Osteoporosis & Exercise
Osteoporosis is a condition that affects millions of Australians. It is characterised by low bone mass and decreased bone strength. The result is an increased risk of fracture. The development and maintenance of strong bones throughout life is the key to preventing osteoporotic fracture later in life. Sadly 90% of hip fractures are a direct result of falls.
Exercise habits play an important role in determining whether someone will go on to develop osteoporotic fractures. In the 1960’s the medical world became aware that one of the consequences of unloading bones was bone loss as was discovered with returning astronauts who had been anti-gravity for a protracted period of time.
How exercise effects the bones:
- Bone loss and weakening result when bones are unloaded. Such losses of bone can occur with immobilisation (eg leg in a cast), and irregular or insufficient weight bearing exercise.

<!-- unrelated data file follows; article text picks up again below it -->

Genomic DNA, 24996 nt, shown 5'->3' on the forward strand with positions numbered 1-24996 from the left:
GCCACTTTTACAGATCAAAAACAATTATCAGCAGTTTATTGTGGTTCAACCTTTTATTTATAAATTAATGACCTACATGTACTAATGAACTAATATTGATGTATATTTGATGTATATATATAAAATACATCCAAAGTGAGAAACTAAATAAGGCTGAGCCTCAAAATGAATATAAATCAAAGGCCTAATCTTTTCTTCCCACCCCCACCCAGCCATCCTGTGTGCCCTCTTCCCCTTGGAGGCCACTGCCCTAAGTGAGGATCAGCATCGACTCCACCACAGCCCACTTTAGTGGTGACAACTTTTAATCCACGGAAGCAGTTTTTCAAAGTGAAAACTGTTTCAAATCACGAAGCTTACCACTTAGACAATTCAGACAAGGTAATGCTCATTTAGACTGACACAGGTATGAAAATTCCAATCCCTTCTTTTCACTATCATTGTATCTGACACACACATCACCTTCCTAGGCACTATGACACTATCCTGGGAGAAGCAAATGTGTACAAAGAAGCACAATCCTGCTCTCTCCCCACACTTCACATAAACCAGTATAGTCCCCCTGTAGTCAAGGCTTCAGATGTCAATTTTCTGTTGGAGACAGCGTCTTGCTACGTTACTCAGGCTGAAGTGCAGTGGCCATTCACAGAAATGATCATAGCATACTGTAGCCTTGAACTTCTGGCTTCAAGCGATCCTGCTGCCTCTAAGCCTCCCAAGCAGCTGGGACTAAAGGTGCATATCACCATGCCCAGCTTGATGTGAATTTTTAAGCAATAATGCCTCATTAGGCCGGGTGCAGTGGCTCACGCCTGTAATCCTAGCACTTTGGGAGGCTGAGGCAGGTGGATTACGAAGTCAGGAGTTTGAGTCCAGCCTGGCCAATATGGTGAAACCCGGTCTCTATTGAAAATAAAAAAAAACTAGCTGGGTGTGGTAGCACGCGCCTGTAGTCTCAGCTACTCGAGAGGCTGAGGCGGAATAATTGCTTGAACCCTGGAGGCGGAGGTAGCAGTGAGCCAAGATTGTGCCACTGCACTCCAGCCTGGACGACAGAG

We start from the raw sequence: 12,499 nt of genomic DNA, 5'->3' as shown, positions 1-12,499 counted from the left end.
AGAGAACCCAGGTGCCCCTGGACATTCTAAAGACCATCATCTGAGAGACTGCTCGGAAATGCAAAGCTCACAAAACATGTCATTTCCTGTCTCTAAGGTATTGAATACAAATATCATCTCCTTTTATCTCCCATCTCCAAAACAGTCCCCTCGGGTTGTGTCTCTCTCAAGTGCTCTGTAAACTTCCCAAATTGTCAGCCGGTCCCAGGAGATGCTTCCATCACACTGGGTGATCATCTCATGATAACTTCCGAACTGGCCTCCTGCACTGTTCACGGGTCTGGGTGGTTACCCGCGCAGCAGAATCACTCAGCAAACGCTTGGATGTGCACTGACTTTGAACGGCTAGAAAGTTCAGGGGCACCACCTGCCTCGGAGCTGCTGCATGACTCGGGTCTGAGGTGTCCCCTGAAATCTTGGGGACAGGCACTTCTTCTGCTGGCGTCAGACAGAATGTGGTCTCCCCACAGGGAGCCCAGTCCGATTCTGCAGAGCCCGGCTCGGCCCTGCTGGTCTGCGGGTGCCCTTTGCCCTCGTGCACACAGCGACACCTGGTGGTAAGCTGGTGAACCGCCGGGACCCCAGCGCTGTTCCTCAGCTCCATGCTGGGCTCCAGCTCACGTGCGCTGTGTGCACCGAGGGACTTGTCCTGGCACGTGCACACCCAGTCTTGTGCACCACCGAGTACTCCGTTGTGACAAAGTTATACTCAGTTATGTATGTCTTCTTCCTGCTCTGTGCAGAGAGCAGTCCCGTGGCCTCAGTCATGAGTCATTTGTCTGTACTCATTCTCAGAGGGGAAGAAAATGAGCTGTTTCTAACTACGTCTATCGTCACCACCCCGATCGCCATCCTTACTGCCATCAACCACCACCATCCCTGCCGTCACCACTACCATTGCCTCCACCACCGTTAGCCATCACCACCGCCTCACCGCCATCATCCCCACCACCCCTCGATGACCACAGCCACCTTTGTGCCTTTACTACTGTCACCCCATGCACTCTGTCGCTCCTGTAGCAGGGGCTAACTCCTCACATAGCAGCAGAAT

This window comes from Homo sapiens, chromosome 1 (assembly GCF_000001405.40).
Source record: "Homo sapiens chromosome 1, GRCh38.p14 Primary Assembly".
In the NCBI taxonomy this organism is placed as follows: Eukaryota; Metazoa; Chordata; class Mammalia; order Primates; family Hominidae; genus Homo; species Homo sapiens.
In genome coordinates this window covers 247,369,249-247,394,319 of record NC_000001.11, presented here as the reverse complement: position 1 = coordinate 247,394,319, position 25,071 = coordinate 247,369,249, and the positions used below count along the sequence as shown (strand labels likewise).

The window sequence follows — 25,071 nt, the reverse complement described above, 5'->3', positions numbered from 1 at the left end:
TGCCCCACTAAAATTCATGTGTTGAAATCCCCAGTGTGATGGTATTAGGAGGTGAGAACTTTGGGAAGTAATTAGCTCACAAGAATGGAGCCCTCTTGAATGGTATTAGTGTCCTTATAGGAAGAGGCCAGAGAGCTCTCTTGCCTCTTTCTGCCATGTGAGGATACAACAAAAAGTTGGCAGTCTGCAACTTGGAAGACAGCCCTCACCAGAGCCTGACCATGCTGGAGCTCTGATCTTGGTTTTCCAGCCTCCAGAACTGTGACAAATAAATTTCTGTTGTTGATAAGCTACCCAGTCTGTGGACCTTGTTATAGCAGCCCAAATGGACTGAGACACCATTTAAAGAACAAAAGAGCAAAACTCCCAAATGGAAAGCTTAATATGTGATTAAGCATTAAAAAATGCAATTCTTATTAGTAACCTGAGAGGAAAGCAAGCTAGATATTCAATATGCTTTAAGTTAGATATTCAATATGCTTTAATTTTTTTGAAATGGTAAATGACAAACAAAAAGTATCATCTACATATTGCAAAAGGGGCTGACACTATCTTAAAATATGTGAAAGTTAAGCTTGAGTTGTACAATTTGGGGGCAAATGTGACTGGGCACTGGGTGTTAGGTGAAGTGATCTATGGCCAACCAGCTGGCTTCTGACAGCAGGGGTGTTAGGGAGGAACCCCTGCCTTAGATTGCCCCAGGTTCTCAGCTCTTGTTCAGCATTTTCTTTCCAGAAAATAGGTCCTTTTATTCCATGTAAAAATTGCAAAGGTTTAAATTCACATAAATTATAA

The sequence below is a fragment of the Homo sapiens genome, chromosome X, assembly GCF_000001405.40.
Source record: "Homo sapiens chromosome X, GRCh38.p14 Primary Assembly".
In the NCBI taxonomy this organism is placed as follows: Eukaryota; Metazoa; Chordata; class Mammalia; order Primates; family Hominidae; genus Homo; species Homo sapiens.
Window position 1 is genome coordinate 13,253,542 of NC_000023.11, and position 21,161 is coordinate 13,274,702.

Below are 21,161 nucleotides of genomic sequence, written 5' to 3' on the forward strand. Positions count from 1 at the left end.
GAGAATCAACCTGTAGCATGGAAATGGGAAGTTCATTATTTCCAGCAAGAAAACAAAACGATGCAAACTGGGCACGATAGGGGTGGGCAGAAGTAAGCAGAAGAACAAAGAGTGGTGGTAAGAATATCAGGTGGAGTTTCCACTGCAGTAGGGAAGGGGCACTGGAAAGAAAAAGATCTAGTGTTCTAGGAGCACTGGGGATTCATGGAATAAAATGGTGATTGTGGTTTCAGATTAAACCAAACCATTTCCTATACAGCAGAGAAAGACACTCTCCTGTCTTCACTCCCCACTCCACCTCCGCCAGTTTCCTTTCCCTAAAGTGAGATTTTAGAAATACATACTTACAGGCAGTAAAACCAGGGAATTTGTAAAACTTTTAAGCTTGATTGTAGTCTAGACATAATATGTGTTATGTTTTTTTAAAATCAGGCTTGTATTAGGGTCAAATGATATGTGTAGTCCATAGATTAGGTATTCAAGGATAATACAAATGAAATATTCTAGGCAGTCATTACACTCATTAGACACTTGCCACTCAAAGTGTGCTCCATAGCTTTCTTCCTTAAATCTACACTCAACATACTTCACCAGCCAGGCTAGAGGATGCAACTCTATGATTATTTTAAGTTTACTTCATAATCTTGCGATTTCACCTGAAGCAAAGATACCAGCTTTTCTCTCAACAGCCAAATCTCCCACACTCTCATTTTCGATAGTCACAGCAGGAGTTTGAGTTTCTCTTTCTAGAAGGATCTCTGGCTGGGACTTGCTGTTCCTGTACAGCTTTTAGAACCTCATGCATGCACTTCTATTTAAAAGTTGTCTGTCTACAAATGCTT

- Activities and exercise that produce bone strains in excess of normal habits will stimulate improvements in bone mass and strength.
- Multiple short load bouts (exercise sessions) are better than a single continuous exercise session (B.Beck, 2014)
- Athletes in sports involving high impact loads and heavy muscle resistance (eg gymnastics, basketball, rugby) have 15-20% higher bone mass than non-exercisers.
- Athletes who spend lots of time in weight supported exercise (eg swimming and cycling) exhibit bone mass that may actually be lower than sedentary individuals.
- Exercise started young will result in great benefits for the adult skeleton later in life.
- Children and adults with higher than average bone mass should be exposed to frequent (at least twice a week) bouts of weight bearing impact loading with a variety across their lifetime (for example jumps, landings, ploymetrics).
- If exercise is discontinued in adulthood bone strength gains will be lost.
- Exercising in minimalist shoes has been shown to be more beneficial than exercising in regular athletic shoes.
Bones are positively effected by exercise.
In summary don’t forget that exercise benefits will only be realised with proper nutrition. As a general guide 1000mg of calcium are required per day. Vitamin D is also important for the absorption of calcium from the stomach.
Adapted from ‘Exercise for Bone Strength’, B.Beck (APA Sports Physio Magazine).
Physio With a Finish Line™,
Brad Beer (APAM)
Author ‘You CAN Run Pain Free!’
Founder POGO Physio
Host The Physical Performance Show
Featured in the Top 50 Physical Therapy Blog